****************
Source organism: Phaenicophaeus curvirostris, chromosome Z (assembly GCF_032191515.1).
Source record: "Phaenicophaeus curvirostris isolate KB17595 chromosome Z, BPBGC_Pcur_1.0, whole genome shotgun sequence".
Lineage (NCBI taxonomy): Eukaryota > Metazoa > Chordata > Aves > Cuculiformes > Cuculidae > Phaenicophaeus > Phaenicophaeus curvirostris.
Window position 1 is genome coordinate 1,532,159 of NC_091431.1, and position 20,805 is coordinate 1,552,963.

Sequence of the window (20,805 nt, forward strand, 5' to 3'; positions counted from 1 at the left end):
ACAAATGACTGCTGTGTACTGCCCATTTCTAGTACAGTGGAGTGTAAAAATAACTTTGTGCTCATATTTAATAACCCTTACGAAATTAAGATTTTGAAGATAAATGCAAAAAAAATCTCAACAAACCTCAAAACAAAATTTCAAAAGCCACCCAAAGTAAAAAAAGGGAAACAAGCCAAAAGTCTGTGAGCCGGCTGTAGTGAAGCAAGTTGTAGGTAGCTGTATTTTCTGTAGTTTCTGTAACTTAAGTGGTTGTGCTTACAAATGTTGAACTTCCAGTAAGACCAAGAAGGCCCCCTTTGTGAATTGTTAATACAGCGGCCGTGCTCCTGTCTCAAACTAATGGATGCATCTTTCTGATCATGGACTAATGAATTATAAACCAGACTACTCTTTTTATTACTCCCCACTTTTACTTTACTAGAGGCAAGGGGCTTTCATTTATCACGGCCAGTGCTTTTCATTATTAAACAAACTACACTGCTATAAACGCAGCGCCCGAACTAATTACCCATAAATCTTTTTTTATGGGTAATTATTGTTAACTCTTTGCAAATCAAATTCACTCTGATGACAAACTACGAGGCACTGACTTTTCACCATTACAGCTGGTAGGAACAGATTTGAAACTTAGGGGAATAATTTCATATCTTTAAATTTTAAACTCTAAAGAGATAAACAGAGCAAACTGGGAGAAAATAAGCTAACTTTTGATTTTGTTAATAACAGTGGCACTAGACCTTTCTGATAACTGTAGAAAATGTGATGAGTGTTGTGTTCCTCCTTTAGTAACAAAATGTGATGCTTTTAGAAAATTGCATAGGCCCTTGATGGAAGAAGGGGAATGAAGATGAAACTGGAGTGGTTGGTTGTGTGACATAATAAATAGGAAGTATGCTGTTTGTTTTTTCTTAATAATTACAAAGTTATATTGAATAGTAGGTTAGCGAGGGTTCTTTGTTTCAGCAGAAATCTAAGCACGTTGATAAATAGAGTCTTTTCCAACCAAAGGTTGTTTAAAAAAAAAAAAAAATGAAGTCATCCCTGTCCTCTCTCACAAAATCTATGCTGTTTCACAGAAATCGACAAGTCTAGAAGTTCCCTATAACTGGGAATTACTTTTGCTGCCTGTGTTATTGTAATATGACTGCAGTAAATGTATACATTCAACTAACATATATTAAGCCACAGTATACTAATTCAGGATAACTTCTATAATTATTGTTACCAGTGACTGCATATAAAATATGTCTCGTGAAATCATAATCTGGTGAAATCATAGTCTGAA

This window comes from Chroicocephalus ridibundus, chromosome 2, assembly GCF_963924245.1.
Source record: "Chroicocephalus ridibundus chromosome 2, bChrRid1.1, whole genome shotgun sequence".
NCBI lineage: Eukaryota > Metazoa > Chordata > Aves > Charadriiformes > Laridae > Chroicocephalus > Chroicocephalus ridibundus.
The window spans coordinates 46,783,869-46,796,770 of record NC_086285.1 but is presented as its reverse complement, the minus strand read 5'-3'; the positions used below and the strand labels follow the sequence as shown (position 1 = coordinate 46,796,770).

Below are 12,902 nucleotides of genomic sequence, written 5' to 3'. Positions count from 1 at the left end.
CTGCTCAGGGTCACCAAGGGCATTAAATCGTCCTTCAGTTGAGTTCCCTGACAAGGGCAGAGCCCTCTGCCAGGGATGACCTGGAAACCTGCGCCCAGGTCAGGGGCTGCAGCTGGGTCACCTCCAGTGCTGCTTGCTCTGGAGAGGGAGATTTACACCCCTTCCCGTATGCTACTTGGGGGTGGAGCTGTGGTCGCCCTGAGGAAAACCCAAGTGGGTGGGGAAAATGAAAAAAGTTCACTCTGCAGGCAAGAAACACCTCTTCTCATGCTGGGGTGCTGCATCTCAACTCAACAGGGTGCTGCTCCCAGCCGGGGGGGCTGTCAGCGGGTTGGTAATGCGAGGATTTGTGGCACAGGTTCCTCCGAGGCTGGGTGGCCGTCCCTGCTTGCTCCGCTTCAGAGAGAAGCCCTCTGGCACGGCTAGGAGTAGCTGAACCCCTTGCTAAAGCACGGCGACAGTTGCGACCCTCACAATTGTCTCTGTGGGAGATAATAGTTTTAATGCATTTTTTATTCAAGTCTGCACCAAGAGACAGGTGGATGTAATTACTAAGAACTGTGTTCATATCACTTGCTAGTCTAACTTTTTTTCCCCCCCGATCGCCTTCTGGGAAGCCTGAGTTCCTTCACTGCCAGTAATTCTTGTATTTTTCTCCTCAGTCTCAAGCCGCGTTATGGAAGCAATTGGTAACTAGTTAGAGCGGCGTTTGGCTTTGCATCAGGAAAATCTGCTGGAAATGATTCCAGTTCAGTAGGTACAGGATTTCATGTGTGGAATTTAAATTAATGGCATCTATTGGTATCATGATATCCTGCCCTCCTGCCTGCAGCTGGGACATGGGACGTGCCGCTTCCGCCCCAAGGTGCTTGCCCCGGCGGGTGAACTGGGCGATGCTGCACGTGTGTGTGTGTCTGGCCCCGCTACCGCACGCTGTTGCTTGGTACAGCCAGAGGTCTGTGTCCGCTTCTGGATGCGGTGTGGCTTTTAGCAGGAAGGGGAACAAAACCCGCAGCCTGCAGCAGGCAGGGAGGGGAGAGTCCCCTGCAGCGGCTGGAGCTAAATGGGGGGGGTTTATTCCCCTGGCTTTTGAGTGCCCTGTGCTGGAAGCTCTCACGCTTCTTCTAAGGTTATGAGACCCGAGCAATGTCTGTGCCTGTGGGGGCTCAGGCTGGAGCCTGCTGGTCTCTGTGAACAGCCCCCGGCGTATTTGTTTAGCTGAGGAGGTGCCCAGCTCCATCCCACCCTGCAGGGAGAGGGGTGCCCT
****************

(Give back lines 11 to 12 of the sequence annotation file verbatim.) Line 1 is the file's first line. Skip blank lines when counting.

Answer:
Below are 12,902 nucleotides of genomic sequence, written 5' to 3'. Positions count from 1 at the left end.
CTGCTCAGGGTCACCAAGGGCATTAAATCGTCCTTCAGTTGAGTTCCCTGACAAGGGCAGAGCCCTCTGCCAGGGATGACCTGGAAACCTGCGCCCAGGTCAGGGGCTGCAGCTGGGTCACCTCCAGTGCTGCTTGCTCTGGAGAGGGAGATTTACACCCCTTCCCGTATGCTACTTGGGGGTGGAGCTGTGGTCGCCCTGAGGAAAACCCAAGTGGGTGGGGAAAATGAAAAAAGTTCACTCTGCAGGCAAGAAACACCTCTTCTCATGCTGGGGTGCTGCATCTCAACTCAACAGGGTGCTGCTCCCAGCCGGGGGGGCTGTCAGCGGGTTGGTAATGCGAGGATTTGTGGCACAGGTTCCTCCGAGGCTGGGTGGCCGTCCCTGCTTGCTCCGCTTCAGAGAGAAGCCCTCTGGCACGGCTAGGAGTAGCTGAACCCCTTGCTAAAGCACGGCGACAGTTGCGACCCTCACAATTGTCTCTGTGGGAGATAATAGTTTTAATGCATTTTTTATTCAAGTCTGCACCAAGAGACAGGTGGATGTAATTACTAAGAACTGTGTTCATATCACTTGCTAGTCTAACTTTTTTTCCCCCCCGATCGCCTTCTGGGAAGCCTGAGTTCCTTCACTGCCAGTAATTCTTGTATTTTTCTCCTCAGTCTCAAGCCGCGTTATGGAAGCAATTGGTAACTAGTTAGAGCGGCGTTTGGCTTTGCATCAGGAAAATCTGCTGGAAATGATTCCAGTTCAGTAGGTACAGGATTTCATGTGTGGAATTTAAATTAATGGCATCTATTGGTATCATGATATCCTGCCCTCCTGCCTGCAGCTGGGACATGGGACGTGCCGCTTCCGCCCCAAGGTGCTTGCCCCGGCGGGTGAACTGGGCGATGCTGCACGTGTGTGTGTGTCTGGCCCCGCTACCGCACGCTGTTGCTTGGTACAGCCAGAGGTCTGTGTCCGCTTCTGGATGCGGTGTGGCTTTTAGCAGGAAGGGGAACAAAACCCGCAGCCTGCAGCAGGCAGGGAGGGGAGAGTCCCCTGCAGCGGCTGGAGCTAAATGGGGGGGGTTTATTCCCCTGGCTTTTGAGTGCCCTGTGCTGGAAGCTCTCACGCTTCTTCTAAGGTTATGAGACCCGAGCAATGTCTGTGCCTGTGGGGGCTCAGGCTGGAGCCTGCTGGTCTCTGTGAACAGCCCCCGGCGTATTTGTTTAGCTGAGGAGGTGCCCAGCTCCATCCCACCCTGCAGGGAGAGGGGTGCCCT